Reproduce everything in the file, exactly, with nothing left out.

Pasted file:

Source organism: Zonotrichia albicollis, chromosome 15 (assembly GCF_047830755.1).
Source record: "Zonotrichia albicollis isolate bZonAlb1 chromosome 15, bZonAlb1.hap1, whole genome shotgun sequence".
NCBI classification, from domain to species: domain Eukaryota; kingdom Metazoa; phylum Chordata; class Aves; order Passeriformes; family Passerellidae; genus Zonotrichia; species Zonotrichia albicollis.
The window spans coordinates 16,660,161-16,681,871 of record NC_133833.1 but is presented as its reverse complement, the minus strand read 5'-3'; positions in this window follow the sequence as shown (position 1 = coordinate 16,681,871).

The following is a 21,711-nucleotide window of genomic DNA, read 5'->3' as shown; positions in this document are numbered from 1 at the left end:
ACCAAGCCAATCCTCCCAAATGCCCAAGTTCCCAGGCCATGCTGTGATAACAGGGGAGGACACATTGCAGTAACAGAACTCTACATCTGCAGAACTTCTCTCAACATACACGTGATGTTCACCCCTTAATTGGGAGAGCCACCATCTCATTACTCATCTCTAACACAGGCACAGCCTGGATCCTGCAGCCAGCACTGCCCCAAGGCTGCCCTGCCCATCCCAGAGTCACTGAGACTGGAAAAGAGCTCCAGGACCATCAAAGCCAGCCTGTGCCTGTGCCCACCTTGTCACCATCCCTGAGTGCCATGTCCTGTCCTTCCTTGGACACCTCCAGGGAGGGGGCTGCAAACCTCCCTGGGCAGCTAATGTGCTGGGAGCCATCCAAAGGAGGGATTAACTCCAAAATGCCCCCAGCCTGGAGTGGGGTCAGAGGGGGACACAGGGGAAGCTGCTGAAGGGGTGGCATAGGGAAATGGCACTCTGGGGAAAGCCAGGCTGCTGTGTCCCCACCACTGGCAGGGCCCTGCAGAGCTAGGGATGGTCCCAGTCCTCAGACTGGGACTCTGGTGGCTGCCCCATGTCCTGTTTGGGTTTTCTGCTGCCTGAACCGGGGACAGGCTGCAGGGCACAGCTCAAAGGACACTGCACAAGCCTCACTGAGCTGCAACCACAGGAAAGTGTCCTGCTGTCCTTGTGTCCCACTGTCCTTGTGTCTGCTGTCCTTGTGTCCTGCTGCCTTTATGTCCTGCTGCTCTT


Source organism: Zonotrichia albicollis, chromosome 15 (assembly GCF_047830755.1).
Source record: "Zonotrichia albicollis isolate bZonAlb1 chromosome 15, bZonAlb1.hap1, whole genome shotgun sequence".
NCBI classification, from domain to species: domain Eukaryota; kingdom Metazoa; phylum Chordata; class Aves; order Passeriformes; family Passerellidae; genus Zonotrichia; species Zonotrichia albicollis.
The window spans coordinates 16,660,161-16,681,871 of record NC_133833.1 but is presented as its reverse complement, the minus strand read 5'-3'; positions in this window follow the sequence as shown (position 1 = coordinate 16,681,871).

The following is a 21,711-nucleotide window of genomic DNA, read 5'->3' as shown; positions in this document are numbered from 1 at the left end:
ACCAAGCCAATCCTCCCAAATGCCCAAGTTCCCAGGCCATGCTGTGATAACAGGGGAGGACACATTGCAGTAACAGAACTCTACATCTGCAGAACTTCTCTCAACATACACGTGATGTTCACCCCTTAATTGGGAGAGCCACCATCTCATTACTCATCTCTAACACAGGCACAGCCTGGATCCTGCAGCCAGCACTGCCCCAAGGCTGCCCTGCCCATCCCAGAGTCACTGAGACTGGAAAAGAGCTCCAGGACCATCAAAGCCAGCCTGTGCCTGTGCCCACCTTGTCACCATCCCTGAGTGCCATGTCCTGTCCTTCCTTGGACACCTCCAGGGAGGGGGCTGCAAACCTCCCTGGGCAGCTAATGTGCTGGGAGCCATCCAAAGGAGGGATTAACTCCAAAATGCCCCCAGCCTGGAGTGGGGTCAGAGGGGGACACAGGGGAAGCTGCTGAAGGGGTGGCATAGGGAAATGGCACTCTGGGGAAAGCCAGGCTGCTGTGTCCCCACCACTGGCAGGGCCCTGCAGAGCTAGGGATGGTCCCAGTCCTCAGACTGGGACTCTGGTGGCTGCCCCATGTCCTGTTTGGGTTTTCTGCTGCCTGAACCGGGGACAGGCTGCAGGGCACAGCTCAAAGGACACTGCACAAGCCTCACTGAGCTGCAACCACAGGAAAGTGTCCTGCTGTCCTTGTGTCCCACTGTCCTTGTGTCTGCTGTCCTTGTGTCCTGCTGCCTTTATGTCCTGCTGCTCTT